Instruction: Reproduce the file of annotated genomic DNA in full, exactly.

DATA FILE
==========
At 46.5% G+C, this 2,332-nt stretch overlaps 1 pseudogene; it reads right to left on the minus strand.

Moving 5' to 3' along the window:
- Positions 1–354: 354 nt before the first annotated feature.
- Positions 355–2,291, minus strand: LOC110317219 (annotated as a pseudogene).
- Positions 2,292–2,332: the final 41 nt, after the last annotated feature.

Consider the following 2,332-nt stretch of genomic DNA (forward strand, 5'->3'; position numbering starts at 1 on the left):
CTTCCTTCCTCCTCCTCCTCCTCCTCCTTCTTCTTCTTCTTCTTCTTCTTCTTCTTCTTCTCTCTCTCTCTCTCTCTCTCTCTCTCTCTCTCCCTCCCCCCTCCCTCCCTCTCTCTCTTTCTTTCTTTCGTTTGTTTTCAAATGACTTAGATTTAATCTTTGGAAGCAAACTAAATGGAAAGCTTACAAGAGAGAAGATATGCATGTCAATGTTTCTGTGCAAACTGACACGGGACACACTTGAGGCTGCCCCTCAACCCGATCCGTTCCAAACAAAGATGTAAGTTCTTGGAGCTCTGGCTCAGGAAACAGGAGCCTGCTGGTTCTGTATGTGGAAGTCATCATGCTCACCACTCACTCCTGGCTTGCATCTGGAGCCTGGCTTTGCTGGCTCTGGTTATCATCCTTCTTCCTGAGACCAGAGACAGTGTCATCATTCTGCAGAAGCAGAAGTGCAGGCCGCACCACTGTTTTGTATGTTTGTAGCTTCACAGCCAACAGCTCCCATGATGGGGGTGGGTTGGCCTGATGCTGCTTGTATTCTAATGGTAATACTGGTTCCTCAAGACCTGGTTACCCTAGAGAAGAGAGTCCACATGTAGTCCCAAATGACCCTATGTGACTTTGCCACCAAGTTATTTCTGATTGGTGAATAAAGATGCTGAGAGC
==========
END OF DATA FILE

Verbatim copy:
At 46.5% G+C, this 2,332-nt stretch overlaps 1 pseudogene; it reads right to left on the minus strand.

Moving 5' to 3' along the window:
- Positions 1–354: 354 nt before the first annotated feature.
- Positions 355–2,291, minus strand: LOC110317219 (annotated as a pseudogene).
- Positions 2,292–2,332: the final 41 nt, after the last annotated feature.

Consider the following 2,332-nt stretch of genomic DNA (forward strand, 5'->3'; position numbering starts at 1 on the left):
CTTCCTTCCTCCTCCTCCTCCTCCTCCTTCTTCTTCTTCTTCTTCTTCTTCTTCTTCTTCTCTCTCTCTCTCTCTCTCTCTCTCTCTCTCTCCCTCCCCCCTCCCTCCCTCTCTCTCTTTCTTTCTTTCGTTTGTTTTCAAATGACTTAGATTTAATCTTTGGAAGCAAACTAAATGGAAAGCTTACAAGAGAGAAGATATGCATGTCAATGTTTCTGTGCAAACTGACACGGGACACACTTGAGGCTGCCCCTCAACCCGATCCGTTCCAAACAAAGATGTAAGTTCTTGGAGCTCTGGCTCAGGAAACAGGAGCCTGCTGGTTCTGTATGTGGAAGTCATCATGCTCACCACTCACTCCTGGCTTGCATCTGGAGCCTGGCTTTGCTGGCTCTGGTTATCATCCTTCTTCCTGAGACCAGAGACAGTGTCATCATTCTGCAGAAGCAGAAGTGCAGGCCGCACCACTGTTTTGTATGTTTGTAGCTTCACAGCCAACAGCTCCCATGATGGGGGTGGGTTGGCCTGATGCTGCTTGTATTCTAATGGTAATACTGGTTCCTCAAGACCTGGTTACCCTAGAGAAGAGAGTCCACATGTAGTCCCAAATGACCCTATGTGACTTTGCCACCAAGTTATTTCTGATTGGTGAATAAAGATGCTGAGAGC